the morning is cold and moody. it hails and rains and glows in a muted marigold.

this is an evergreen town,
though the hemlock sweeping
up the hillside has gone
to brown. at the hunger
of a worm, maybe
a beetle.

this is a town of mountains
that masquerade as hill.
let’s walk up the hill, up
to where our lungs burn
and our nose runs with the alpine wind.

up the hill
through the evergreens.
sleeping bear hidden,
waking bear hidden.
down in the town,
we can’t keep
ourselves from opulent
waste. brown bear
unhidden.

this is not a town for ivy
and the only league worth
mentioning, relates to
a rarely used form of measurement.
yet still there is ivy,
clinging like barnacles.
well-washed and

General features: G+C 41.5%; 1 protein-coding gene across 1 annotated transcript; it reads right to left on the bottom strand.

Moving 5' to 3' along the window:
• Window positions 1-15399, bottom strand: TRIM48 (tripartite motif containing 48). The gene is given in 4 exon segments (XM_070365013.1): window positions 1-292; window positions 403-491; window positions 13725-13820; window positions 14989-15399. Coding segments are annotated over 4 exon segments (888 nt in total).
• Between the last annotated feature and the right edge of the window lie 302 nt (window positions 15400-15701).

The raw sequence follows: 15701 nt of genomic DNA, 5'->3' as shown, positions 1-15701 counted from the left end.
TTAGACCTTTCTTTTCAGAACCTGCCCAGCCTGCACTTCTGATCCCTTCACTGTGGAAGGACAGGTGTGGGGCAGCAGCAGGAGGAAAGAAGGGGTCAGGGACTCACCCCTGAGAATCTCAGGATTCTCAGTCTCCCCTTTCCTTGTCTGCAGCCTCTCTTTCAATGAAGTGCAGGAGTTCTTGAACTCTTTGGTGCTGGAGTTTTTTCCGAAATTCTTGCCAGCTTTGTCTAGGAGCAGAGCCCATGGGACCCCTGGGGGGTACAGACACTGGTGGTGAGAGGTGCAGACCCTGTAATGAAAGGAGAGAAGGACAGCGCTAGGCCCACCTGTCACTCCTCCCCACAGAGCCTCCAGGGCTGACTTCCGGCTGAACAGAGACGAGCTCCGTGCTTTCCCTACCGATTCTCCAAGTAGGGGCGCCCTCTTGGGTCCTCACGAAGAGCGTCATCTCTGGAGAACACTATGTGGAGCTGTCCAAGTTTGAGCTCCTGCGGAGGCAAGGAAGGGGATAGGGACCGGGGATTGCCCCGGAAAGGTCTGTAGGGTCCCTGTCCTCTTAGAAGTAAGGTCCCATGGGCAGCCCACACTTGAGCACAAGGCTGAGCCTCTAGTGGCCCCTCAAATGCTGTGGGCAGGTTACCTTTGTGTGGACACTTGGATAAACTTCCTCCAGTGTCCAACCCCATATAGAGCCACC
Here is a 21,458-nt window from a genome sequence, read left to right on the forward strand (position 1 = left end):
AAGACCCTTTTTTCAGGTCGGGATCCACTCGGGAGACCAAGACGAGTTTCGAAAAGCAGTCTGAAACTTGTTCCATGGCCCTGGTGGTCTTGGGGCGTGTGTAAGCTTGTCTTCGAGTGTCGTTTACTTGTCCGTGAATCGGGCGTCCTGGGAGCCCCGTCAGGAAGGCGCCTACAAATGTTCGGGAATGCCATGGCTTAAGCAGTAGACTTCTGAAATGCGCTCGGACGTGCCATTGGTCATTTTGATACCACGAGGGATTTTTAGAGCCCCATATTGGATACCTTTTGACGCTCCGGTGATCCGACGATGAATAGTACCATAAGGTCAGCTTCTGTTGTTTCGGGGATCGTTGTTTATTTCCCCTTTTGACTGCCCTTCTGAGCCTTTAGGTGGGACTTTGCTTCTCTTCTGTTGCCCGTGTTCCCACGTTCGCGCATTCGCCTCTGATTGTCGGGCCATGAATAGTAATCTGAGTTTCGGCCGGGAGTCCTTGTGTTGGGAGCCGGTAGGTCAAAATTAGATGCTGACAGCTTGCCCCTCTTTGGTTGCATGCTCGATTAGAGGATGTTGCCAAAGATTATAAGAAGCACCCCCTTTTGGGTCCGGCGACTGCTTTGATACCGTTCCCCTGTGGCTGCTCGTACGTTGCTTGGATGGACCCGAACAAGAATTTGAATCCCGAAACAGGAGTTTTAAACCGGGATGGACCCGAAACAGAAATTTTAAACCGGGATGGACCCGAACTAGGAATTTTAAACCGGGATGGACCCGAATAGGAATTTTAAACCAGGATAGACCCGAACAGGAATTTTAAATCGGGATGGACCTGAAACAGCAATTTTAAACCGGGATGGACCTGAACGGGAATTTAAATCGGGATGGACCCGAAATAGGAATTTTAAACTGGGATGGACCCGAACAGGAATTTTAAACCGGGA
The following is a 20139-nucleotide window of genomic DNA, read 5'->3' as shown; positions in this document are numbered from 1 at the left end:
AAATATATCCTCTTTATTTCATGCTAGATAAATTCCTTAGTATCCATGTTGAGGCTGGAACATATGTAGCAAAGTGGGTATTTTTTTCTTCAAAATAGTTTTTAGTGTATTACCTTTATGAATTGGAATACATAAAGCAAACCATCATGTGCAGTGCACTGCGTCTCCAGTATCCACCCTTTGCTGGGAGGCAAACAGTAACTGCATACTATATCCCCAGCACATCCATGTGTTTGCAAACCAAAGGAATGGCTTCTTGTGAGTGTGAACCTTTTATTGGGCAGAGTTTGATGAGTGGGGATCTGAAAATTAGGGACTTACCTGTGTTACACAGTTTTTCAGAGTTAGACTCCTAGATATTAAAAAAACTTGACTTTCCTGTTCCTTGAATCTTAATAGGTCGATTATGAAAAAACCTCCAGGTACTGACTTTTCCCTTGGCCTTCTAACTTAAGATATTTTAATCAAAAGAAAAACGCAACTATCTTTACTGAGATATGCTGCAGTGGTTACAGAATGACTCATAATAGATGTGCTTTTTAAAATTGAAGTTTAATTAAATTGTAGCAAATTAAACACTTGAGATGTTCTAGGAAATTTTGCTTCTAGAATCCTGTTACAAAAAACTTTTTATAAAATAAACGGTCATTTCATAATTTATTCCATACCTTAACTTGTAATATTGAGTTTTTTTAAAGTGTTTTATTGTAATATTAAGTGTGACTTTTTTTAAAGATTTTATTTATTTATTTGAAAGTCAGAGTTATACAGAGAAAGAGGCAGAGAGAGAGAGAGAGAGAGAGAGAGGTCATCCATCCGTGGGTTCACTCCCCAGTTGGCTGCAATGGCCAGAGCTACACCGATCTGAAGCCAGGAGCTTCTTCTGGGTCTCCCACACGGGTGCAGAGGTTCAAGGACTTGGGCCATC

certainly well-intentioned,
dressed in wool and smiling
in photos with fish.

i made cheese for years
at a farm in Vermont.
people ooooh’d and aaahh’d
at the romantic image of
rolling lakeside farm,
raw brown swiss cow’s milk,
elbows peeking out
from warm yellow whey.
most people did not know
that my main job as
a cheesemaker
was that of a dish washer
and manual laborer.
most people,
clean skinned yet wearing
the name of a plant with pride,
think it cute to don wool and rubber,
go out and gaff a salmon,
and then home to hot shower
and summer family vacations overseas.

this town is under sea.
100 year old boats,
barely float upon it,
unadorned with anything
other than years of scale
and leagues of faded paint.
but still, they float.
hemlock has gone brown
on the hillside mountain,
but still it always comes back
green. with enough
repetitions, maybe
lungs will cease their burn,
and maybe ivy will lose
its air of exclusivity,
freeing itself from caste.

this town is for evergreen
and for brown bear.
it is for ivy and for wooden
boat, rotting into the harbor.
this town never was for me,
yet here i am.

Published by Zak

an intertidal island in an ocean of impermanence.

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